Clinician Resources

Quick Facts
Answers to Common Questions
Tips to Reduce the Risk of Osteoarthritis
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Quick Facts


Answers to Common Questions

  • What is the average active person’s risk for knee arthritis?
    • Lifetime risk for diagnosed symptomatic knee OA is about 14% regardless of whether or not they were a former athlete.
  • How common is this condition?
    • Osteoarthritis, which is the most common form of arthritis and affects more than 30 million Americans.
    • Osteoarthritis is one of the most common causes of disability.
    • Osteoarthritis will become more common as the population ages and the obesity epidemic worsens.
  • How is it diagnosed?
    • Osteoarthritis is typically diagnosed based a physical exam by a healthcare professional. In some cases x-rays or other imaging or lab tests may be ordered if the clinician is concerned about other possible causes of the joint symptoms.
  • What are the symptoms of knee osteoarthritis?
    • Symptoms can vary greatly among people. Pain, stiffness, hearing or feeling a grating, functional limitations, diminished range of motion are common symptoms. If your joint doesn’t feel normal it’s always wise to mention it to a healthcare professional.
  • Does osteoarthritis always cause symptoms?
    • No, while people with osteoarthritis are more likely to have symptoms it is possible that some people can walk around with very bad looking joints on x-rays but be asymptomatic but the opposite can also be true where someone with mild disease may have severe symptoms.
  • At what age do people typically develop this condition?
    • Osteoarthritis is typically diagnosed between 55 to 64 years
    • Despite people thinking it’s a disease of older adults – more than half of all persons with symptomatic osteoarthritis are younger than 65 years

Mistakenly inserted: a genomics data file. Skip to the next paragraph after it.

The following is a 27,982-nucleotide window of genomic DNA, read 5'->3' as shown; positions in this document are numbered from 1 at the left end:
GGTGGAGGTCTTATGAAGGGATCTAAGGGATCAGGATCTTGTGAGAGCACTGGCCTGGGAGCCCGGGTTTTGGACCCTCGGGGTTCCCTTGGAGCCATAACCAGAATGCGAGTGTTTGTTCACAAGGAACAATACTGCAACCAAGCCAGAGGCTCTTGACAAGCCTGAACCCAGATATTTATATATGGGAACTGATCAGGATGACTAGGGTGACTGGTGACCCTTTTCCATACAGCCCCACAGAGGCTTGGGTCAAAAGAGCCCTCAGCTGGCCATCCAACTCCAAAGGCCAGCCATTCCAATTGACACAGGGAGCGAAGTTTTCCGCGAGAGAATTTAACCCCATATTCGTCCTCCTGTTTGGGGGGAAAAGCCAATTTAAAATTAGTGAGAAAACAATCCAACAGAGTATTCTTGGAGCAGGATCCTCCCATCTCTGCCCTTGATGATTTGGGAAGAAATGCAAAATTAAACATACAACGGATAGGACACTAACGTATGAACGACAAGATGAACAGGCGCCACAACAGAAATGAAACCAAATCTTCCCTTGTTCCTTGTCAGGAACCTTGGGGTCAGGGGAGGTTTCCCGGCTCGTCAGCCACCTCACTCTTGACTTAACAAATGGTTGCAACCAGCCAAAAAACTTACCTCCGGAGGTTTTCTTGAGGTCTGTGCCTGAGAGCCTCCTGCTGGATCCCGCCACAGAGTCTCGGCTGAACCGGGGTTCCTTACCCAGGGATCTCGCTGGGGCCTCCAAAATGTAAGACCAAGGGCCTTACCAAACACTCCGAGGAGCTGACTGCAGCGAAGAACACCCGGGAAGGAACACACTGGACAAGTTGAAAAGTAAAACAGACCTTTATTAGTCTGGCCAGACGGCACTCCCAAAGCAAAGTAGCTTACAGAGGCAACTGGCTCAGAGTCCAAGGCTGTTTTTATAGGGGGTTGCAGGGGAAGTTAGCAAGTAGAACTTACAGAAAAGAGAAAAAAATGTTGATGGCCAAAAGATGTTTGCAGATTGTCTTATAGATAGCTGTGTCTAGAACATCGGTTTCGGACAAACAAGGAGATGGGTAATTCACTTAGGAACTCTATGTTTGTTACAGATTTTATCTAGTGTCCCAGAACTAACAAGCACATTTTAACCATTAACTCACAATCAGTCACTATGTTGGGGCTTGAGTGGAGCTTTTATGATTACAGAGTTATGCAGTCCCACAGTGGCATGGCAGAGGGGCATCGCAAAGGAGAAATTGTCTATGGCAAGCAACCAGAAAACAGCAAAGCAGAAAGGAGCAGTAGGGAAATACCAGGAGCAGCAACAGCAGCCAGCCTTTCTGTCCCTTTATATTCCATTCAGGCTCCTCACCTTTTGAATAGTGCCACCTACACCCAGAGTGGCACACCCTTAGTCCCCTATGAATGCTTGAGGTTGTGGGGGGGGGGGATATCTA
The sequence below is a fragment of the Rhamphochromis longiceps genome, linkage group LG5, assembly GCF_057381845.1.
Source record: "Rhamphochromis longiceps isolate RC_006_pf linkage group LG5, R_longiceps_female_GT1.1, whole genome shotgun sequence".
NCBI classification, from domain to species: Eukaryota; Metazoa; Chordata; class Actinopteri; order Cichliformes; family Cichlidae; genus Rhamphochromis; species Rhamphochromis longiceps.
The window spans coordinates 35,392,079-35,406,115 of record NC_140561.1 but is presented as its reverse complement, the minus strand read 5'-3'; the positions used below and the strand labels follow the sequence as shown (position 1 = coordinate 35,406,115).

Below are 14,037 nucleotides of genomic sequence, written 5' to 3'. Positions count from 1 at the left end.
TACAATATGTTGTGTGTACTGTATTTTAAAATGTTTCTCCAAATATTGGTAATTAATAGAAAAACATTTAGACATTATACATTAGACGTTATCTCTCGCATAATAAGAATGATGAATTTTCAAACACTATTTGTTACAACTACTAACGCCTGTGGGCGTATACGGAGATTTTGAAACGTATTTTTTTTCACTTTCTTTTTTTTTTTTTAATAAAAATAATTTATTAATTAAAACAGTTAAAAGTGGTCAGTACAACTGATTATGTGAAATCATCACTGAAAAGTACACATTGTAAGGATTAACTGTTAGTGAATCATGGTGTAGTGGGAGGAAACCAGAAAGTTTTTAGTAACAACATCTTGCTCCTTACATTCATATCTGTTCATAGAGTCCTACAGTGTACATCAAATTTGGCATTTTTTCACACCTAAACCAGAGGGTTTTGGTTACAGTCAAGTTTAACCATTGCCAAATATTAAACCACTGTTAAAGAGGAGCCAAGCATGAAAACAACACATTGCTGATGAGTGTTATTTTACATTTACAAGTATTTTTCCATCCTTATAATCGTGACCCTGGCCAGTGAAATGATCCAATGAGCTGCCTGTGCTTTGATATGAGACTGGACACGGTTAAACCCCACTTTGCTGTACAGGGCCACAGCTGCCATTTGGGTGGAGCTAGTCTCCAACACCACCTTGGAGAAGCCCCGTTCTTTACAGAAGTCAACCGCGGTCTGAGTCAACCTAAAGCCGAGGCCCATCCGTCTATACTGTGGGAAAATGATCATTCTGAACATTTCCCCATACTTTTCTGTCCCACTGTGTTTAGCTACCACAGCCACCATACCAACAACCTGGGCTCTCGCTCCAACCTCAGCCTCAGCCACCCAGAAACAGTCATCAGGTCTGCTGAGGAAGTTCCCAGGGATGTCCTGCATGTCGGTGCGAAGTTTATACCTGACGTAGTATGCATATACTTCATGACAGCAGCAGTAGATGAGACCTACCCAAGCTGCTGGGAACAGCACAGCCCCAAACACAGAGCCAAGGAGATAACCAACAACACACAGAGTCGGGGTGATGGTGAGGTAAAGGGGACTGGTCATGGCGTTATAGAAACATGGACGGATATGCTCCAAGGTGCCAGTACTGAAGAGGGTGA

• People with a previous joint injury are often diagnosed 10 years earlier than their peers.
    • Younger people with osteoarthritis report significant decreases in quality of life and work-related disability and will likely live several decades with disability.
  • Can anything be done to reverse osteoarthritis?
    • No, no intervention has been approved by the US FDA to stop, slow or reverse the onset or progression of osteoarthritis.
    • We can take steps to reduce the risk of osteoarthritis (weight management, injury prevention program)
  • Does being an active person who exercises or plays sports increase the chance someone will develop osteoarthritis?
    • No, being active, including running, poses no harm and may even be beneficial.
    • However, some athletes may be more likely to have osteoarthritis later in life. For example, athletes with a joint injury and participants in soccer, elite-level long distance running, elite-level wrestling, and elite-level weightlifting.
  • Can knee injuries lead to osteoarthritis?
    • A person with a history of a knee injury is 3 to 6 times more likely to get knee osteoarthritis than their peer.
  • How does being inactive change my chance of osteoarthritis?
    • Physical inactivity contributes to an increase in weight gain and obesity, which is a major factor that contributes to osteoarthritis.
    • Being inactive also increases a person’s risk for other chronic disease and may lower the person’s quality of life.


Tips to Reduce the Risk of Osteoarthritis

    • Support and implement evidence-based primary injury-prevention interventions to reduce the risk of acute traumatic joint injuries (see helpful resources below).
    • Educate patients with joint injuries about their increased risk of osteoarthritis, other common risk factors for OA, self-management strategies to minimize the burden of osteoarthritis, and strategies to regularly monitor changes in joint health.
    • Encourage athletes to maintain a physically active lifestyle once their participation in competitive sports has ceased to reduce the risk of obesity and promote long-term health and wellness.
    • Use existing guidelines and recommendations for managing OA among physically active individuals (also see this full text)


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